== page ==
Proposed General Transitional Rules for BC HST

Transitional rules are required to determine which tax – the existing PST (Social Services Tax) or the BC component of the HST – would apply to transactions that straddle the July 1, 2010 implementation date.

November 18, 2009 – New home sales – Grandparenting

Where written agreements of purchase and sale are entered into on or before November 18, 2009, and both ownership and possession of the homes are transferred under the agreement after June 2010, the sales will be subject to the federal component of the HST, but not the provincial component.  This would apply to sales of newly constructed or substantially renovated single-unit homes to individuals, and to sales of residential condominiums to all persons including individuals.

Sales of these grandparented homes would not be eligible for the new housing rebate or new rental housing rebate.

October 14, 2009

Certain purchasers that are non-consumers may have to self-assess the BC component of the HST on consideration that becomes due, or is paid, after October 14, 2009 and before May 1, 2010 for goods and services provided on or after July 1, 2010.  This would not apply if the non-consumer is a GST registrant and would therefore be entitled to an input tax credit.

Note:  Consumer means an individual who acquires goods or services for the individual’s personal consumption or use or for the personal consumption or use of another individual.  See the detailed information in Canada Revenue Agency’s Notice 247 regarding this topic.

A GST registrant in BC or Ontario should not be collecting the provincial portion of the HST prior to May 1, 2010, for goods or services provided in BC or Ontario, even if the goods or services are to be provided on or after July 1, 2010.  Prior to May 1, only the 5% GST should be collected for these goods or services.

May 1, 2010

The HST would generally apply to consideration that becomes due or is paid on or after this date, for property and services provided on or after July 1, 2010.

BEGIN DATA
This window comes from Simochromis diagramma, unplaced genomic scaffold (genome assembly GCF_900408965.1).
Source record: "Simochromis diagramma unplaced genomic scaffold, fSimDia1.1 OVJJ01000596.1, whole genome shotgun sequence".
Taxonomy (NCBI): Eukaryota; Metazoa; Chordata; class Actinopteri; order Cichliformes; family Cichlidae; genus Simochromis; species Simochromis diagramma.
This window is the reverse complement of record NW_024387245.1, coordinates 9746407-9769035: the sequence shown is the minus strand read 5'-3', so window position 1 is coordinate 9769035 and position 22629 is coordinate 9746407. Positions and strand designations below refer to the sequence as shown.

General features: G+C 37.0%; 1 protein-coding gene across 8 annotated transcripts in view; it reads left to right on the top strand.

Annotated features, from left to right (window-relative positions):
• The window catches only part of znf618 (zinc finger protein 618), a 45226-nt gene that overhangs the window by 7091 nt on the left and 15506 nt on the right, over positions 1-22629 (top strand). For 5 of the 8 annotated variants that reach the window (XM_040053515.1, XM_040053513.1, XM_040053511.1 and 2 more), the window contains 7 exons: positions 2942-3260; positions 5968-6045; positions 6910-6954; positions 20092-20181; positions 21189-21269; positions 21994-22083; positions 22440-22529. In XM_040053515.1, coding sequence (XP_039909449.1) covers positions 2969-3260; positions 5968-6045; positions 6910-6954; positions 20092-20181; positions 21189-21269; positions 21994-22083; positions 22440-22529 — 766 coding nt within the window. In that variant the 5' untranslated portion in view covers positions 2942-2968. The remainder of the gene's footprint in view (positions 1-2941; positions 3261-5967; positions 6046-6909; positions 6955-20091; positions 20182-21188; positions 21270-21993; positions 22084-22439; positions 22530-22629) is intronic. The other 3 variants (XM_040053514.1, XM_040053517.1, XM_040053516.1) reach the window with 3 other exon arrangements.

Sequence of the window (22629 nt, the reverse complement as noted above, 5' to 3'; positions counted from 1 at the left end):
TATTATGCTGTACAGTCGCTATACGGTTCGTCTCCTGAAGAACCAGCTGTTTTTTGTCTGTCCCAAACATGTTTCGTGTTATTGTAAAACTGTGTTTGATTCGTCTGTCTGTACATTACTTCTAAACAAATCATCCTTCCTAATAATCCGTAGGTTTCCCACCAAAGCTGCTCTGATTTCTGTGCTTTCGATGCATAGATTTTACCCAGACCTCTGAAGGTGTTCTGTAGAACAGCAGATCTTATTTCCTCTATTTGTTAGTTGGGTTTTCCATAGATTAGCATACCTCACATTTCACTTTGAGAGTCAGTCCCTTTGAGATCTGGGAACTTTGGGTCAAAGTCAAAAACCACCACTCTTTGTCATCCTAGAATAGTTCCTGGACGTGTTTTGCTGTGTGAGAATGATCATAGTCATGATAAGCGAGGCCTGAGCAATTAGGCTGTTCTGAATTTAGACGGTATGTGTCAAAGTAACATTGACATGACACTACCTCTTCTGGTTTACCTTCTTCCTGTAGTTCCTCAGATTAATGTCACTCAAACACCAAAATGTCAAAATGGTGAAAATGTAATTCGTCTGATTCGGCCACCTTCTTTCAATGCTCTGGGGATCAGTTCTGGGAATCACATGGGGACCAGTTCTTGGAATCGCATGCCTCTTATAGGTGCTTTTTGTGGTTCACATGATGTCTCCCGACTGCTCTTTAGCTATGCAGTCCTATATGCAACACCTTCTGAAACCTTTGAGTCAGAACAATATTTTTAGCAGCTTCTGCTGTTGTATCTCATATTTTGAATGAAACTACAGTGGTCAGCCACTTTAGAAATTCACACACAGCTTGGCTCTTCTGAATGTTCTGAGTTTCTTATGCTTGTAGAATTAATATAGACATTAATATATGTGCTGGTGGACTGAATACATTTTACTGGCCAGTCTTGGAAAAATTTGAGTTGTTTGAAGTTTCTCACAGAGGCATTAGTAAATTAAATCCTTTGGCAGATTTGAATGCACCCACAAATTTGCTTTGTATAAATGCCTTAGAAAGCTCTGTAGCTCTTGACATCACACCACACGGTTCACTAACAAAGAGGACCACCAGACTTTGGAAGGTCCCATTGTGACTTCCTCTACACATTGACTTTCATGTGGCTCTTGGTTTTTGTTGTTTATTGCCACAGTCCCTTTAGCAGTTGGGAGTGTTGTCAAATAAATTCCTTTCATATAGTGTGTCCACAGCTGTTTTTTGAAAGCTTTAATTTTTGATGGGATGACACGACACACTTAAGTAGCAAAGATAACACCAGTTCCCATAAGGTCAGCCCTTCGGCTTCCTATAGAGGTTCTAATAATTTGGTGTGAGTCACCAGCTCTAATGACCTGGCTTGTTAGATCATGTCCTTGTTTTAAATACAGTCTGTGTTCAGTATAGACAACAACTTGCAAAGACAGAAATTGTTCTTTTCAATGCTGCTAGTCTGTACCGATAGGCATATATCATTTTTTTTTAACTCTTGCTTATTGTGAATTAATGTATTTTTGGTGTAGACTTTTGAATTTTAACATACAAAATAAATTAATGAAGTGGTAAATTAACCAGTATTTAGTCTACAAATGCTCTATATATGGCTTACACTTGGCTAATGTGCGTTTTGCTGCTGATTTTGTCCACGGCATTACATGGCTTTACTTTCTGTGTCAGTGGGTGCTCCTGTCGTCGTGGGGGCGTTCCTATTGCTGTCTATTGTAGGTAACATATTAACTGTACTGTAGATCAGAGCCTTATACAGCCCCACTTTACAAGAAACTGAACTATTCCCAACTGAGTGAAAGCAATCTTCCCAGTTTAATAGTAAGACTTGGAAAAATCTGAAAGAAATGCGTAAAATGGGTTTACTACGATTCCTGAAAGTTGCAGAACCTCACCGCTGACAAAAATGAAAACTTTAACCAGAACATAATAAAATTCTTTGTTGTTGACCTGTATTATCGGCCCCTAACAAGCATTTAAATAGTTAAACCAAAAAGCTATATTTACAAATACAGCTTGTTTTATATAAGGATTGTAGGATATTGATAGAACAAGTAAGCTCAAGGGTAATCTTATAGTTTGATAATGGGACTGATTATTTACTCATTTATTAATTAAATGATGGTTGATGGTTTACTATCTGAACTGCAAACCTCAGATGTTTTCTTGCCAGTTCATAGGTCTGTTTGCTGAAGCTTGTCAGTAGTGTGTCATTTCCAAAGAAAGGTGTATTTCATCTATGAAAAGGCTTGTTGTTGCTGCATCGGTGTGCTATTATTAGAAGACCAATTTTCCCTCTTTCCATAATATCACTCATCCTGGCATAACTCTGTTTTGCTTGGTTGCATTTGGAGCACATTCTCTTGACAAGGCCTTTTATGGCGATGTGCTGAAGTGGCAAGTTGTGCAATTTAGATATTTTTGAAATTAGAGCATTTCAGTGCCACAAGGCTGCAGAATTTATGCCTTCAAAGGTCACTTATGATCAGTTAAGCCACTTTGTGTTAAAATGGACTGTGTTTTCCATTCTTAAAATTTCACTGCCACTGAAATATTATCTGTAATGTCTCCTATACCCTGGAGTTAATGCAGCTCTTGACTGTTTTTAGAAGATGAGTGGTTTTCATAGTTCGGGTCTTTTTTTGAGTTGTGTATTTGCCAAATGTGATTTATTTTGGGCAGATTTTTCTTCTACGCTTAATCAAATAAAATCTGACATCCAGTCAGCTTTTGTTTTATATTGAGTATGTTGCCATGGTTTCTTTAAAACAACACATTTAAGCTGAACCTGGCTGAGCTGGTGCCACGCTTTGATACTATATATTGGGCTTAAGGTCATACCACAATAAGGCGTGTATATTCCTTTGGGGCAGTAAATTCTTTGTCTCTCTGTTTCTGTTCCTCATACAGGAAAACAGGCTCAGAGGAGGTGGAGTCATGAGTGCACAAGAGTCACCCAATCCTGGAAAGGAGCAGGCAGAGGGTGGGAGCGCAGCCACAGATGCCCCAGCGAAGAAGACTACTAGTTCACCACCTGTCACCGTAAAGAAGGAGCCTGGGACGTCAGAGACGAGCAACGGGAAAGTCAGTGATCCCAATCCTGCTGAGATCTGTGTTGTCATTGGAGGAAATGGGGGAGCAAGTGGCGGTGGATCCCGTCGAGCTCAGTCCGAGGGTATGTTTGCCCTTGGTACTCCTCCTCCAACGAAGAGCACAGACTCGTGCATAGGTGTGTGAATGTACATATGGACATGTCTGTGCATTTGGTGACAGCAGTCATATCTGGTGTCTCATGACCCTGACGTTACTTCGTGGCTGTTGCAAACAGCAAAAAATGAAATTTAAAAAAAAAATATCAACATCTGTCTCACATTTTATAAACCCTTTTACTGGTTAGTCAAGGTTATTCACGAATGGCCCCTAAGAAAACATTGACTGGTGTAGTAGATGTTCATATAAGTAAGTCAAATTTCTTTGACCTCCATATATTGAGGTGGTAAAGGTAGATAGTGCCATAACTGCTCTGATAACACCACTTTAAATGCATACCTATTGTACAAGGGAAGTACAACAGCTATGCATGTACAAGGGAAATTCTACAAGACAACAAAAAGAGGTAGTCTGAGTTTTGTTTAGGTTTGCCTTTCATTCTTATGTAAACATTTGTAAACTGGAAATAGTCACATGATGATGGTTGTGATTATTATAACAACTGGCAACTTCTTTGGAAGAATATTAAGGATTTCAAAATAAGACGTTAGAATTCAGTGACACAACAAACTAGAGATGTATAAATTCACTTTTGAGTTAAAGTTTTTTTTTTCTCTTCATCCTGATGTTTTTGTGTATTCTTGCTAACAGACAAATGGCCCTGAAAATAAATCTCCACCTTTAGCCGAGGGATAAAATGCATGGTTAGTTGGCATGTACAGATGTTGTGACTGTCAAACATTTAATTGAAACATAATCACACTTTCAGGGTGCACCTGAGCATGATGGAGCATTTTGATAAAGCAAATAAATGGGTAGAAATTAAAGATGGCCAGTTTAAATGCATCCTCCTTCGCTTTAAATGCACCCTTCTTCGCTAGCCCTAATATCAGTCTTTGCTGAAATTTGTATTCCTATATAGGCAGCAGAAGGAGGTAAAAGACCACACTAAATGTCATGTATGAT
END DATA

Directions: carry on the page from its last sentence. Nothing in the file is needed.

Some items addressed in the proposed HST transitional rules:
Â
Â
Â
Â
Â
Â

Â

 Â

bullet Â

Funeral services – HST will not apply to funeral services where the contract is entered into before July 1, 2010.   Â
Â
Â

Â

bullet Â

Transitional PST inventory rebate for residential real property contracts – A rebate will be available for PST embedded in construction materials purchased before July 1, 2010, but used in residential property contracts on or after July 1, 2010.   Â
Â
Â

Â

bullet Â

Subscriptions to newspapers, magazines and other periodical publications – HST will not apply to subscriptions paid before July 1, 2010.   Â
Â
Â

Â

bullet Â

Passenger transportation services – HST will generally not apply to the cost of continuous journeys that commence before July 1, 2010.   Â
Â
Â

Â

bullet Â

Freight transportation services – HST will generally not apply to the cost of a freight transportation service performed on or after July 1, 2010 if the service is part of a continuous freight movement of goods that begins before July 2010.    Â
Â
Â

Â

Â

For further information on the BC HST and the proposed transitional rules, see the following on the BC Ministry of Finance website

 Â

bullet Â

News Release   Â
Â
Â

Â

bullet Â

Â
Â

Â

bullet Â

Â
Â

Â

bullet Â

Â
Â

Â

bullet Â

Â
Â

Â

bullet Â

Â
Â

Â

Â

Canada Revenue Agency information:
Â
Â
Â
Â
Â
Â

Â

 Â

bullet Â

Notice247 Harmonized Sales Tax for Ontario and BC – Questions and Answers on General Transitional Rules for Personal Property and Services   Â
Â
Â

Â

bullet Â

Notice246  Harmonized Sales Tax for BC – Questions and Answers on Housing Rebates and Transitional Rules for Housing and Other Real Property Situated in BC.   Â
Â
Â

Â

bullet Â

GST/HST Information Sheets:  Transition to the Harmonized Sales Tax
Â

Â

 Â

bullet Â

Â
Â

Â

bullet Â

Â
Â

Â

bullet Â

Â
Â

Â

bullet Â

GI-056 Services   Â
Â
Â

Â

bullet Â

GI-057 Memberships   Â
Â
Â

Â

bullet Â

GI-058 Admissions   Â
Â
Â

Â

bullet Â

Â
Â

Â

bullet Â

GI-070 Goods   Â
Â
Â

Â

  bullet

  Â

GST/HST Information Sheets:  Harmonized Sales Tax:
Â

 Â

bullet Â

Â
Â

Â

bullet Â

Â
Â

Â

bullet Â

Â
Â

Â

bullet Â

Â
Â

Â

  Due to the general nature of the bulletin, it should not be relied upon as legal or tax advice.Â